Wednesday, March 26, 2014

Just how difficult is it to write a book?

This was posed to me last night, and a totally legit question. I know that many non writers often wonder, because maybe  they'd like to try their hand at it because they have an idea that's been nagging at their brain for some time. If they have that much, that's good because of course a book has to start with an idea.

An idea can come from anywhere. They have come to me from big events in my life and fleeting moments, newspaper articles and simple phrases. Sometimes the ideas are big and sometimes all I have is an opening line, a character or a title and I have to work from there.

Once you have your idea, you can either outline it or just start writing. I tend to do the latter. I just write until I can't write anymore. I"m called a "panster" because I write by the seat of my pants. This is the first draft of my novel.

By this point, many people who start writing a book have already given up. You have to be determined, motivated, and diligent to stick with writing a book from beginning to end. It's not easy. Things will get in your way -- job, kids, time, life in general. If you really want it, and really think you have a story to tell, stick with it.

In the second draft I deal with the sticky parts. Usually the sticky parts for me are the details, developing characters and places, figuring out the storyline in what us writers call the "murky middle" and well, *cough* the plot. I have to make sure I actually have one. I've had to at this point add characters into the book, cut thousands of words and add 10s of thousands of words.

Then there are usually a couple more drafts.

For me, editing comes next. I have a couple friends who I think are great editors. their work (editors can be wrong too you know, plus, they're all proper and shit and sometimes you don't want to be proper and shit).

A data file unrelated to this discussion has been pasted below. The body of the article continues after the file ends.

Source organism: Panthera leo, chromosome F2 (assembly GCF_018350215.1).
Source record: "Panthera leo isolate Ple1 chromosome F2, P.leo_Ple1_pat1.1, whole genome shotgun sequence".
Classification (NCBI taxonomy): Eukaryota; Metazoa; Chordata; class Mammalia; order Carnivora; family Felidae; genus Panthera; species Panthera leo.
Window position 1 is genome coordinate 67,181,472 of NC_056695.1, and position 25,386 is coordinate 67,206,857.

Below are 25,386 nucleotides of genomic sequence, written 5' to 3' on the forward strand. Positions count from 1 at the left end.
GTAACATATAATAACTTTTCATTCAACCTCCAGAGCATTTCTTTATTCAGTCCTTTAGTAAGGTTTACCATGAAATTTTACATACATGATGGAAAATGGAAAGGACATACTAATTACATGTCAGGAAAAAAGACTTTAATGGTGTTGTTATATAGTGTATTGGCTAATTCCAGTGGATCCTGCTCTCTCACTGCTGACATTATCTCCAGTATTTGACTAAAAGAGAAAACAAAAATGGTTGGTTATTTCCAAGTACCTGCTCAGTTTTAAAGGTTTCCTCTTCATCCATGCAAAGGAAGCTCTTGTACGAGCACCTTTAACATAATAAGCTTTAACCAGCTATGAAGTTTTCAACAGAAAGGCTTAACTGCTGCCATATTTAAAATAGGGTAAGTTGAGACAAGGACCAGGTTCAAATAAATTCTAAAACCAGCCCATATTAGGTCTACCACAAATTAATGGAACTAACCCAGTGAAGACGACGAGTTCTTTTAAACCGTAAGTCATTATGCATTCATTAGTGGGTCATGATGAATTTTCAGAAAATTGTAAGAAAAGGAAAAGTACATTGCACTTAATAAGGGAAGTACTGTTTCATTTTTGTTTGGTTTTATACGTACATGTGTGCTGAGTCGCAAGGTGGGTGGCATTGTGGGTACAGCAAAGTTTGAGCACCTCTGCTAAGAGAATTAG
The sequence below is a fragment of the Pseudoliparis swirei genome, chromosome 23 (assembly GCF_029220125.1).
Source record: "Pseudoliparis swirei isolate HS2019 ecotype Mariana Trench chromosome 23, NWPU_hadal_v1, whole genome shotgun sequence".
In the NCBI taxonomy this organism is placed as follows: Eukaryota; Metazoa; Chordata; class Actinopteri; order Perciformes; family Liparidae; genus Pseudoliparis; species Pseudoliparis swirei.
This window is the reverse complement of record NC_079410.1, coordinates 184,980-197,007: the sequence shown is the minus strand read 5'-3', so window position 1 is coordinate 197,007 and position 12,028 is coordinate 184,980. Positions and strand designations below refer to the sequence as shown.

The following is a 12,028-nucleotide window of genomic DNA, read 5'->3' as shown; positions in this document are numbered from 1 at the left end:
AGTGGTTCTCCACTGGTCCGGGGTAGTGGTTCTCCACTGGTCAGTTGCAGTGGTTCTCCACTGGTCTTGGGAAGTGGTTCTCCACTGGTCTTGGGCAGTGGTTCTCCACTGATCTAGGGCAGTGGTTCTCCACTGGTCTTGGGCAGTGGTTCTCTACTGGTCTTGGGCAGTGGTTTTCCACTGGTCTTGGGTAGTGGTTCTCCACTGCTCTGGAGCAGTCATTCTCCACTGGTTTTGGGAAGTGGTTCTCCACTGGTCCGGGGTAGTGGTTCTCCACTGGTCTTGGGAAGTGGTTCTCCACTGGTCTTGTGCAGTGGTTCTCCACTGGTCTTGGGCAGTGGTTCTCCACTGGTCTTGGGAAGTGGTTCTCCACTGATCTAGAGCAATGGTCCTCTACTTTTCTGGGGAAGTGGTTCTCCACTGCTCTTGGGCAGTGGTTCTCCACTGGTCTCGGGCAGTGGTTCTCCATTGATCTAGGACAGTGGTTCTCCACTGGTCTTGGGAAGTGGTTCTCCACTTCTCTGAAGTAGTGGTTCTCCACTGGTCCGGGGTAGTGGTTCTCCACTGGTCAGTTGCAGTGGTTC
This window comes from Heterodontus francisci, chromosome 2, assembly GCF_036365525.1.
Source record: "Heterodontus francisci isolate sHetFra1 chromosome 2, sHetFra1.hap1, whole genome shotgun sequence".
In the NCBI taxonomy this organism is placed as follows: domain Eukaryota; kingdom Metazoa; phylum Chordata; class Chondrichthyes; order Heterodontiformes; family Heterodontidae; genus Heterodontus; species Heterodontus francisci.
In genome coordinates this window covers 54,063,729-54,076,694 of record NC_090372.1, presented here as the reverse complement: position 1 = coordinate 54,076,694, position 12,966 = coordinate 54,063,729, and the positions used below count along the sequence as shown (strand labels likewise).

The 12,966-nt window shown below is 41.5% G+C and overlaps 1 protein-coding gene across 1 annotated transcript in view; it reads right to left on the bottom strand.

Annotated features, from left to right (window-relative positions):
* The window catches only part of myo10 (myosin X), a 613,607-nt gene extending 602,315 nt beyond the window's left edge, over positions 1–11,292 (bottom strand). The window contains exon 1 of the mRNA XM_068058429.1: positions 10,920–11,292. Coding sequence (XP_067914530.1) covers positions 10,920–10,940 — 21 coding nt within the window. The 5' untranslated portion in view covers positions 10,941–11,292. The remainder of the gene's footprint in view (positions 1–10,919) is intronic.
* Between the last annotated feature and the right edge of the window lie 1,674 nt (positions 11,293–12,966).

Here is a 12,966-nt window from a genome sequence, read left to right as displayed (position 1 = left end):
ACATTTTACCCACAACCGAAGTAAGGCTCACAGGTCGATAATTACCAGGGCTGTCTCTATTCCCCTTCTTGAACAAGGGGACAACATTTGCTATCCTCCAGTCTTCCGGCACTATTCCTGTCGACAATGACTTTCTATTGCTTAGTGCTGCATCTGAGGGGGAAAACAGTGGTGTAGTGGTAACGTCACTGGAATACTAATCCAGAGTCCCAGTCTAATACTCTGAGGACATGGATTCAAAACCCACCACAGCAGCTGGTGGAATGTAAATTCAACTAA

Much better than me (though I see they don't know their lay, lie, lying, laying either). So I have them go through the manuscript and find my mistakes.  I am doing all my corrections hard copy now. I've proven to myself that if I just have them track changes on Word, I get lazy and don't really check them. Having them correct on a hard copy actually makes me read the entire manuscript again and even check

Next step is to get Beta Readers. These are a group of people to read your manuscript and give feedback. I like to choose a variety of people. My editor friends give me feedback as well, so they kind of count. I gather up a couple writer friends who can usually give me an idea about the plot, storyline and character development. Then I grab a couple people who are strictly readers who give me a blanket idea of how the book worked. Did they like the story? The characters? Were there any problems? If so, what were they? Were there any questions left unanswered?

I do another rewrite based on the information I've gathered from my Betas. Now, keep in mind, your Betas are giving you opinion and you may not agree. Change what you feel needs changing and toss the rest away. However, if they're all saying the same thing, you should probably listen. When I had Betas read my last book, Dissected, none of them liked my protagonist. So in my rewrite I had to make her more sympathetic and likeable.

After the rewrite I'll give it back to at least one editor for copy editing again. With all those new words in there, there are bound to be grammatical and punctuation errors.

I may give it a couple more reads for good measure, just to make sure it's as publishable as can be. The voila! You have a book with which you can either start querying agents or indie publish.

This is just the basics. You should also brush up on writing tips, like don't use too many adverbs, exclamation points or ellipses...crap like that. There are a ton of great books on writing out there and of course, the almighty Google.

What is your process? Do you have any questions or comments? Feel free to leave them. I try to respond to every one.


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My Dad. He's awesome.

John Messina, Personal Injury Attorney

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